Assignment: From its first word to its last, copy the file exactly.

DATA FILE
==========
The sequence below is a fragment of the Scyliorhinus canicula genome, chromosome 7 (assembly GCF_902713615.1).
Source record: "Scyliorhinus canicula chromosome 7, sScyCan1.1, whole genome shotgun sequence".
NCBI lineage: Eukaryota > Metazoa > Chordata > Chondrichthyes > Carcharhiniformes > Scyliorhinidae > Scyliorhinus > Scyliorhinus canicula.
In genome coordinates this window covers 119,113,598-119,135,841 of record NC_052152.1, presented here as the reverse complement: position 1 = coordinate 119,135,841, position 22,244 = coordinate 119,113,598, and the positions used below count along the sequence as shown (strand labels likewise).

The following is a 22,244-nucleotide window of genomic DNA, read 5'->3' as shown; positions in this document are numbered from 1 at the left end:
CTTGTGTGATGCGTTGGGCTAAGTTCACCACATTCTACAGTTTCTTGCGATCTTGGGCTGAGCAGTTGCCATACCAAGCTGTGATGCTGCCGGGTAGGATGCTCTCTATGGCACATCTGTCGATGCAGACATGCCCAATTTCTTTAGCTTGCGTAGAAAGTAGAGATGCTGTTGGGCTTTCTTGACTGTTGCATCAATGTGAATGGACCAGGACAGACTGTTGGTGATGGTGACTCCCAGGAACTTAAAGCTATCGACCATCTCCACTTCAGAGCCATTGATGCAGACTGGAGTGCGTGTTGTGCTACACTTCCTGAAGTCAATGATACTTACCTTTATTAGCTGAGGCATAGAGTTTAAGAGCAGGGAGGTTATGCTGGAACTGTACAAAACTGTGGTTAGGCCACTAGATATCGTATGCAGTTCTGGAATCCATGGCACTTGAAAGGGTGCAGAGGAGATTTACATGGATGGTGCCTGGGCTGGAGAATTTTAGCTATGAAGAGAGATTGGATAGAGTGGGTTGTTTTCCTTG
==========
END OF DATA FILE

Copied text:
The sequence below is a fragment of the Scyliorhinus canicula genome, chromosome 7 (assembly GCF_902713615.1).
Source record: "Scyliorhinus canicula chromosome 7, sScyCan1.1, whole genome shotgun sequence".
NCBI lineage: Eukaryota > Metazoa > Chordata > Chondrichthyes > Carcharhiniformes > Scyliorhinidae > Scyliorhinus > Scyliorhinus canicula.
In genome coordinates this window covers 119,113,598-119,135,841 of record NC_052152.1, presented here as the reverse complement: position 1 = coordinate 119,135,841, position 22,244 = coordinate 119,113,598, and the positions used below count along the sequence as shown (strand labels likewise).

The following is a 22,244-nucleotide window of genomic DNA, read 5'->3' as shown; positions in this document are numbered from 1 at the left end:
CTTGTGTGATGCGTTGGGCTAAGTTCACCACATTCTACAGTTTCTTGCGATCTTGGGCTGAGCAGTTGCCATACCAAGCTGTGATGCTGCCGGGTAGGATGCTCTCTATGGCACATCTGTCGATGCAGACATGCCCAATTTCTTTAGCTTGCGTAGAAAGTAGAGATGCTGTTGGGCTTTCTTGACTGTTGCATCAATGTGAATGGACCAGGACAGACTGTTGGTGATGGTGACTCCCAGGAACTTAAAGCTATCGACCATCTCCACTTCAGAGCCATTGATGCAGACTGGAGTGCGTGTTGTGCTACACTTCCTGAAGTCAATGATACTTACCTTTATTAGCTGAGGCATAGAGTTTAAGAGCAGGGAGGTTATGCTGGAACTGTACAAAACTGTGGTTAGGCCACTAGATATCGTATGCAGTTCTGGAATCCATGGCACTTGAAAGGGTGCAGAGGAGATTTACATGGATGGTGCCTGGGCTGGAGAATTTTAGCTATGAAGAGAGATTGGATAGAGTGGGTTGTTTTCCTTG